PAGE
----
• Another IBISWorld report predicts that U.S. sales of HR and payroll software will grow 8.7% in 2020 to reach $10.8 billion. Sales increased by an average of more than 10% annually between 2015 and 2020.

Learn more:

IBISWorld: Payroll & Bookkeeping Services in the US(opens in new tab)

NSBA: 2019 Technology & Small Business Survey

IBISWorld: HR & Payroll Software in the US(opens in new tab)

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Smart Payroll Moves

Small businesses often start out by using an accounting package and handling payroll manually or with separate payroll and time management systems. However, manual payroll processing is labor-intensive and error-prone. And, using multiple systems for accounting, payroll and time management can make it more difficult to analyze and forecast costs across the business.

Transitioning from multiple accounting and payroll systems to a single integrated software suite generally saves money and makes it easier to analyze costs, as a number of case studies demonstrate.

N&N Moving Supplies, a family-owned company that provides equipment to professional movers, moved its own payroll and accounting needs to NetSuite to better handle business growth. By switching from QuickBooks for accounting and a separate payroll system to NetSuite’s integrated solution, N&N was able to cut payroll processing time by 84%, balance accounts faster and improve accuracy.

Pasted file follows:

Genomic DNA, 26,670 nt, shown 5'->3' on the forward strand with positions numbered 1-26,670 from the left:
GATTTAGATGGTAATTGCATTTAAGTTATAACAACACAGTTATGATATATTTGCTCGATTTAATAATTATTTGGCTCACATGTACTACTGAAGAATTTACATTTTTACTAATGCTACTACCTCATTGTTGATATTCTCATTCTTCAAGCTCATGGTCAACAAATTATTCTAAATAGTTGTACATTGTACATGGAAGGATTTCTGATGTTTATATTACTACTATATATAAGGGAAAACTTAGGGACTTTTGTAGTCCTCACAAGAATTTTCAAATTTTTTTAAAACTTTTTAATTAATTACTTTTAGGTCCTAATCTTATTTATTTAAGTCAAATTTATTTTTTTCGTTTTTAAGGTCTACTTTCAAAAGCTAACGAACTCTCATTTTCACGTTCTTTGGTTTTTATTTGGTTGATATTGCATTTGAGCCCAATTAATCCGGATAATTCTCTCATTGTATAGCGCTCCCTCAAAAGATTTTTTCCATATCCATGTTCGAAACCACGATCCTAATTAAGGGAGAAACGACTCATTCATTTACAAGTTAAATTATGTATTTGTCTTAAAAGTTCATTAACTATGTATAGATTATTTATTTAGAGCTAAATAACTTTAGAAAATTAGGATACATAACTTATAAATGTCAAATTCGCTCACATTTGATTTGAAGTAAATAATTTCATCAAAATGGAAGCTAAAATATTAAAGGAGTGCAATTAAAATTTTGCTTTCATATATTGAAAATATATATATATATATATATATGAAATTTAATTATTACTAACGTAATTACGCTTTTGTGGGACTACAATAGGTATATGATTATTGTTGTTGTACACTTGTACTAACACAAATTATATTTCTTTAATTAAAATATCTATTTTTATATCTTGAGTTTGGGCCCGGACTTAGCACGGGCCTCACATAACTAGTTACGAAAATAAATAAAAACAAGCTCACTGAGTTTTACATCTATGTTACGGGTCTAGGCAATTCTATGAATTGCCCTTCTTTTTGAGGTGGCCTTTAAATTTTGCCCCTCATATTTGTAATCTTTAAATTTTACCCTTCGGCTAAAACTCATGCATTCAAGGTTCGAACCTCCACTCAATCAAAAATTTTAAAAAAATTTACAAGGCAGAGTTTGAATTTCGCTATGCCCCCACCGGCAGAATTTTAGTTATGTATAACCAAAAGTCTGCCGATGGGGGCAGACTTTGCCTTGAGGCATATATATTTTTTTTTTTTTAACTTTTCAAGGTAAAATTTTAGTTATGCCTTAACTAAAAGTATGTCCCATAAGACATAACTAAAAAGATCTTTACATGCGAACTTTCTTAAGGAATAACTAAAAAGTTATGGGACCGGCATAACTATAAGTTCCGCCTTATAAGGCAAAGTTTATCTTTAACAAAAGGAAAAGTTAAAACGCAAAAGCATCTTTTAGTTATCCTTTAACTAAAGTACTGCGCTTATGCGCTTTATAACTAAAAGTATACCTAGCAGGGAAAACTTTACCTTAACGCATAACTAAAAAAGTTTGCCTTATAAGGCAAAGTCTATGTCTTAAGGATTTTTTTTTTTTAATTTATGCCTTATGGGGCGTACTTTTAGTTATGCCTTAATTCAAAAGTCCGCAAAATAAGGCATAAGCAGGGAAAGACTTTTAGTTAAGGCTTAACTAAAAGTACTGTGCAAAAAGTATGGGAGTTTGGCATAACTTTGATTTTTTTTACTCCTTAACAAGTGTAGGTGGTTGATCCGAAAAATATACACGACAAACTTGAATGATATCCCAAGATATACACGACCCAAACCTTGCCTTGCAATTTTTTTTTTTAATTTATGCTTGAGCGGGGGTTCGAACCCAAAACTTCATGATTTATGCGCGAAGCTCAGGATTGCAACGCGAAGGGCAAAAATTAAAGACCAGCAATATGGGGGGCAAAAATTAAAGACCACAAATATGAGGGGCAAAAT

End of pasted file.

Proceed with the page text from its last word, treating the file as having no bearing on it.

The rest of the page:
When the St. Hope Community Schools added SuitePeople HR and Payroll to its NetSuite solution, it slashed the time needed to process payroll from 15 hours to two hours. Previously, employees were tracking hours and pay rates on spreadsheets.

Finally, Chicago Rubber & Seal, a distributor of parts for marine engines and other products, found that switching from QuickBooks to NetSuite enabled the company to stop using a separate payroll service, saving $150 a month(opens in new tab). It was also able to better track cash flow.

As many small companies have learned, payroll can be a complex and time-consuming chore—especially if you handle it manually. Furthermore, the penalties for payroll errors can be severe. However, automating payroll processing can reduce administrative headaches and increase accuracy. Your employees will appreciate the effort.